Recovery from the August 2022 severe weather event
In August 2022, a severe weather event caused significant damage to both public and private property.
Flooding and numerous slips impacted the roading and piped infrastructure network, gravel build-up in rivers and streams has been significant, and the region still has a number of red and yellow stickered homes. The scale and impact of the weather event, and the more recent national emergency, shows vividly our climate is changing and that the impacts are becoming more frequent and severe. The event highlighted the importance of preparing for, and adapting to, the effects of climate change and reinforces the priority Council has given to climate change response in the Long Term Plan and the work underway through this recovery to build back stronger.
What we’re proposing
Council is proposing to complete recovery work in ways that make the city’s infrastructure more resilient and help reduce impact from future similar weather events. Taking this approach will aid the protection of life and property (private and public – including Council facilities, assets and reserves) and support us to maintain current levels of service. The recovery will take significant funding and effort from the Council and is expected to take six years. This timeframe reinforces the scale of damage and the amount of civil construction works that can be realistically delivered each year. It also reflects Council’s ambition to rebuild more resiliently so it can better withstand future events and to ensure the work is done efficiently. It could be done more quickly but it would be more costly and have greater risk of not being done to the desired high standard.
- Ensuring future planning adequately addresses known levels of risk to infrastructure in similar weather events
- Undertaking gravel extraction and protection solutions in many rivers and streams to improve flood resilience
- Remediating slips from Council land impacting or potentially impacting private property (or other options to be considered if remediation costs are prohibitive).
The estimated cost of recovery work in 2023/24 is $11.5 million (excluding any recovery funding from other sources). This will be on top of the $20 million we are forecasting to spend on recovery work in 2022/23, which as unbudgeted expenditure is added to our debt.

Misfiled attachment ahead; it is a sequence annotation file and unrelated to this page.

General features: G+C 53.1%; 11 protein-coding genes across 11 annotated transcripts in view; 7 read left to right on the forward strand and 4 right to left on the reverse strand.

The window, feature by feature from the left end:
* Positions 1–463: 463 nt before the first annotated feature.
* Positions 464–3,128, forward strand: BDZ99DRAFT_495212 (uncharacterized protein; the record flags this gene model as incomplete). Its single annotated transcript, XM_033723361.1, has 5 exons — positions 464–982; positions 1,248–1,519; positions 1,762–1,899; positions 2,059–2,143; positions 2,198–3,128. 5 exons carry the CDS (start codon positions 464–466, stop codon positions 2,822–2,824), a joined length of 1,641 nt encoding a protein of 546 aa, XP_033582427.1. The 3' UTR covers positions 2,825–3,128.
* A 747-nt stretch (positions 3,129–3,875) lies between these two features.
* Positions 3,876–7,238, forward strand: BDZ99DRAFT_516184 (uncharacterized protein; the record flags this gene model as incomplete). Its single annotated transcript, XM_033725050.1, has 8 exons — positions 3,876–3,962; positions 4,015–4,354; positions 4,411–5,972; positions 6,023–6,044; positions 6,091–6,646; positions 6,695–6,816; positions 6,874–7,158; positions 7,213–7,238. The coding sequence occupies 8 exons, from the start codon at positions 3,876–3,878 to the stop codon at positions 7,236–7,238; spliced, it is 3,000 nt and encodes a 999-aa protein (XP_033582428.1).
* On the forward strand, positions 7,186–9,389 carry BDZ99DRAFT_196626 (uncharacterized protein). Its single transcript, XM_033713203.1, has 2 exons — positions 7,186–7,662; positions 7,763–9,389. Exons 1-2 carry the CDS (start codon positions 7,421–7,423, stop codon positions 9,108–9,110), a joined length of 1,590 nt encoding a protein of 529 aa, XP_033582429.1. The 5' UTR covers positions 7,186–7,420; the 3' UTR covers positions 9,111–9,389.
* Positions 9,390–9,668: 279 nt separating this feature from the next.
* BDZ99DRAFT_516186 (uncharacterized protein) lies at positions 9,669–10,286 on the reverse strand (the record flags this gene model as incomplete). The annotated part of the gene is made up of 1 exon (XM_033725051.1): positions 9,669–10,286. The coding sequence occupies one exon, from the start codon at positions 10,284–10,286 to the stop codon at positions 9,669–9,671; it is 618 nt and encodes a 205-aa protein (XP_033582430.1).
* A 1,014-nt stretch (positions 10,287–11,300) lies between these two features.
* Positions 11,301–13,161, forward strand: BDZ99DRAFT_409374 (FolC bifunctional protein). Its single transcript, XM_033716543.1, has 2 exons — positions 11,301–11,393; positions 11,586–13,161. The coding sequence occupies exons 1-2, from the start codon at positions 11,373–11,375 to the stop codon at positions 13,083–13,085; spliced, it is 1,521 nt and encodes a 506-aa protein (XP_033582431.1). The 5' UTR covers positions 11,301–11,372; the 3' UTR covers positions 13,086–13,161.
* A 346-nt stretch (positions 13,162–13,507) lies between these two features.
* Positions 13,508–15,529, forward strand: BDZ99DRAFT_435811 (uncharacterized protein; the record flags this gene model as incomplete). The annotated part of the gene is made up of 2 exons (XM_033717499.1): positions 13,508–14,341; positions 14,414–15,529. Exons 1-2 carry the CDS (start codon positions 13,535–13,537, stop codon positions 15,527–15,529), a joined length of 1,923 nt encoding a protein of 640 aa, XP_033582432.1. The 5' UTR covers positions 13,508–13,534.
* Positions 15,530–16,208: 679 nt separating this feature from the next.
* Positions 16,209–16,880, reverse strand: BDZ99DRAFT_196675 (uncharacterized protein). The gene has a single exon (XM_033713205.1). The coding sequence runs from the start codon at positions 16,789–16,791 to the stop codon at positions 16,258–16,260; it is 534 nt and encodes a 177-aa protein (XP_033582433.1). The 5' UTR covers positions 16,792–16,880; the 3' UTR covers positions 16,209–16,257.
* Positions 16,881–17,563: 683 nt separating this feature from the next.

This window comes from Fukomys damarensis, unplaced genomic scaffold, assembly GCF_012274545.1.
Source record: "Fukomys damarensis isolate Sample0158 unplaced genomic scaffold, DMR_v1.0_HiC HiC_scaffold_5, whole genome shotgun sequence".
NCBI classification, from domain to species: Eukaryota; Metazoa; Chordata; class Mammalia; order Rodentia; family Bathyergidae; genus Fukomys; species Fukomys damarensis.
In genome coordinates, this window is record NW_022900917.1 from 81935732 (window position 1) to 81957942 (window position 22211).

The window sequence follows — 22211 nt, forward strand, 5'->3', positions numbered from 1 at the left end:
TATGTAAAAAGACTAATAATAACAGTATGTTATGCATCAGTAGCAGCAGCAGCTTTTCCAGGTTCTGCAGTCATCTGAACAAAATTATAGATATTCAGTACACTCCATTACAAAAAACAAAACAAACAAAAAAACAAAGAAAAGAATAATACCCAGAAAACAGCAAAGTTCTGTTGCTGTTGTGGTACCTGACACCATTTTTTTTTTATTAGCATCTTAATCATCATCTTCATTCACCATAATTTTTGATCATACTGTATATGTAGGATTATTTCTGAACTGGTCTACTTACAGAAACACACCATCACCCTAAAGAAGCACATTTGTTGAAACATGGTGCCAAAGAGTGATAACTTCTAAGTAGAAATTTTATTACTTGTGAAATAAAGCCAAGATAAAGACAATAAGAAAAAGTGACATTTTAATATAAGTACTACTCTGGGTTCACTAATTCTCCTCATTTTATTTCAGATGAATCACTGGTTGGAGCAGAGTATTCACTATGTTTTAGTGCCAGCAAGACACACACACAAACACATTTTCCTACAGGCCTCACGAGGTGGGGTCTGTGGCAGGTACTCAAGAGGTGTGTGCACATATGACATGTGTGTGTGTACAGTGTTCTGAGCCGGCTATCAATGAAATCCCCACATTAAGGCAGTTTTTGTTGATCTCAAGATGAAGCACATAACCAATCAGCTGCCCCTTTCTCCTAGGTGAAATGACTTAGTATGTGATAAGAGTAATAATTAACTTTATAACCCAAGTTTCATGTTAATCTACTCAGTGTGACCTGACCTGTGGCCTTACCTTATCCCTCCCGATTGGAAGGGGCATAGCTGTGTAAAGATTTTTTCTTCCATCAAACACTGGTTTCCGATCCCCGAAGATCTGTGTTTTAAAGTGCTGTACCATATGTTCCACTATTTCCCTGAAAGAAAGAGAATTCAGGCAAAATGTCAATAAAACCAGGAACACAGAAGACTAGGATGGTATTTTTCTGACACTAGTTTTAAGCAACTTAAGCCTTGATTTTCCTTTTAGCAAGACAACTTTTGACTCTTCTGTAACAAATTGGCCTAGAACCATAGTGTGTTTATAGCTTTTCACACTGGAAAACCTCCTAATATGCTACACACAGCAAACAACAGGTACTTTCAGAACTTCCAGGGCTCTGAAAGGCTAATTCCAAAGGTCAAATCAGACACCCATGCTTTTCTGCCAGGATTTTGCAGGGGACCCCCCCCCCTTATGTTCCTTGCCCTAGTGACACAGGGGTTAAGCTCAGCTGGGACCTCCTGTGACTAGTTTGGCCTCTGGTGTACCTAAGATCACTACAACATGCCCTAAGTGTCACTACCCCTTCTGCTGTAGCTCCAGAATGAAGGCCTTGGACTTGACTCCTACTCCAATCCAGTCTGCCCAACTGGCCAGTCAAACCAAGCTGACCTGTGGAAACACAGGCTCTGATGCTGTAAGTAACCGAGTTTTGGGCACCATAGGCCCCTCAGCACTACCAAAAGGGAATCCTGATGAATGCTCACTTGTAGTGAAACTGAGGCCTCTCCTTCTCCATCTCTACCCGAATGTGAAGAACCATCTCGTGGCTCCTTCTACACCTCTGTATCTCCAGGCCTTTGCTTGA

In 2023/24 the key recovery works will include:
- $525,000 for water supply recovery projects to improve resilience at the Water Treatment Plant
- $240,000 for various wastewater network improvements around Nelson.
- $930,000 for the stormwater upgrade of Days Track Catchment 3 (deferred from 2022/23)
- $1.9 million for stormwater recovery projects for various network improvements around Nelson and the design for upgrading numerous stormwater intakes, including Devenish Place and Cleveland Terrace
- $2.8 million for flood protection recovery projects, including gravel removal from streams/ rivers, river channel bank protection and associated stream/river improvements.
The total estimated cost of recovery is $57.1 million, while an estimated 40% is likely to be covered by insurance and central government contributions. As the recovery work will be debt funded through the Emergency Fund rather than immediately raised by rates, Council is planning to pay off the net cost over ten years. We believe the ten year funding model strikes the right balance between not imposing excessive costs immediately but not deferring it so long that we run a high risk of not paying this event off before the next. The ongoing funding decisions will need to be considered in the Long Term Plan 2024–2034 consultation process.
Tell us what you think
Do you agree we should fund the August 2022 severe weather event recovery work over 10 years? Let us know here